Avignon is a treasure house of palaces, museums and meandering lanes in Provence in the South of France, surrounded by an old fortified wall that still protects it. That is one of the beauties of a walled town in Europe, not only did it protect the town from bandits and invaders during the Middle Ages, but in the 20th and 21st centuries it continued protecting these historic centers from modernization. Which means that the old town is beautifully preserved with large pedestrian zones, and yet at the same time filled with up-to-date shops and restaurants, a city providing comforts, convenience and entertainment that you expect to find in the sophisticated culture of France.
They built the largest Gothic palace in all of Europe, so it’s definitely something you must see when you come to Avignon, and also the little streets and pedestrian zones are certainly part of the charm, forming a large automobile-free zone, filled with shops and restaurants that will keep you busy. We’ll take you on a tour of the main highlights as well as explore the extensive pedestrian zone and do some shopping, providing maps and tips to help you get around.
As usual, it’s an entertaining and practical approach filled with great visuals and helpful descriptions. This is one of the most beautiful cities in France. It’s loaded with historic monuments, especially the great Palace of the Popes. In the 14th century the popes left the Vatican in Rome and relocated to Avignon, which transformed this city into one of the most powerful places in all of Europe at the time. The popes remained here for nearly 100 years and this was the Golden Period of the city when the great palaces were built in great mansions and the wall was constructed all the way around the town to protect the popes.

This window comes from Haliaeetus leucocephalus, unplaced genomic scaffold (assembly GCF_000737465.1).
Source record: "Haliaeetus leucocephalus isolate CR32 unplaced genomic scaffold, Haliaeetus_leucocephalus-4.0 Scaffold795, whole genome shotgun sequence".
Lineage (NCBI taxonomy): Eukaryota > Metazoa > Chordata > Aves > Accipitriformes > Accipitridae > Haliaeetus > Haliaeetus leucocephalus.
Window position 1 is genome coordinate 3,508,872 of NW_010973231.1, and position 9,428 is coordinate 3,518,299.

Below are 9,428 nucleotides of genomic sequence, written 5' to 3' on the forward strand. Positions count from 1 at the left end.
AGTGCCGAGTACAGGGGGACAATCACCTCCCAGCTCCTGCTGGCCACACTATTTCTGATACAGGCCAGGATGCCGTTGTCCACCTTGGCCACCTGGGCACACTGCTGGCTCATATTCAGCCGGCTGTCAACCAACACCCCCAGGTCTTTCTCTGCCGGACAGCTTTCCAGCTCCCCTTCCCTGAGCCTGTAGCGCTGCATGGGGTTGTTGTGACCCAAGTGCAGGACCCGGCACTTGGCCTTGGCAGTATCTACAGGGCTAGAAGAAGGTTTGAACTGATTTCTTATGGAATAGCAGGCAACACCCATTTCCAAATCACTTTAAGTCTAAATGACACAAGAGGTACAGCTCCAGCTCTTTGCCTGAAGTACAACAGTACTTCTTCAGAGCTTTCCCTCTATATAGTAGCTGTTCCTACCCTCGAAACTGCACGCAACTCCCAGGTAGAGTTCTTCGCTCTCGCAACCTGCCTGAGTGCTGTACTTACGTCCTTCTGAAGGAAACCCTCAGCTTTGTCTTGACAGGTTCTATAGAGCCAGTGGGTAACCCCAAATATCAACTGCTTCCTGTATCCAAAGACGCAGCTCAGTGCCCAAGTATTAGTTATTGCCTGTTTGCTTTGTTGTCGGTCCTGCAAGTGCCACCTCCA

Begin your orientation of Avignon, with a look at the two main squares in the center of town, the Place de l’Horloge, surrounded by cafes and bistros and the adjacent Place du Palais containing the city’s most important and historic structure, the Palace of the Popes. Along with the Pope’s Palace and those two central plazas, the other main sites to see are the many pedestrian lanes lined with shops and historic structures and the main street, the Rue de la République, along with the medieval wall that still goes around most of this historic center.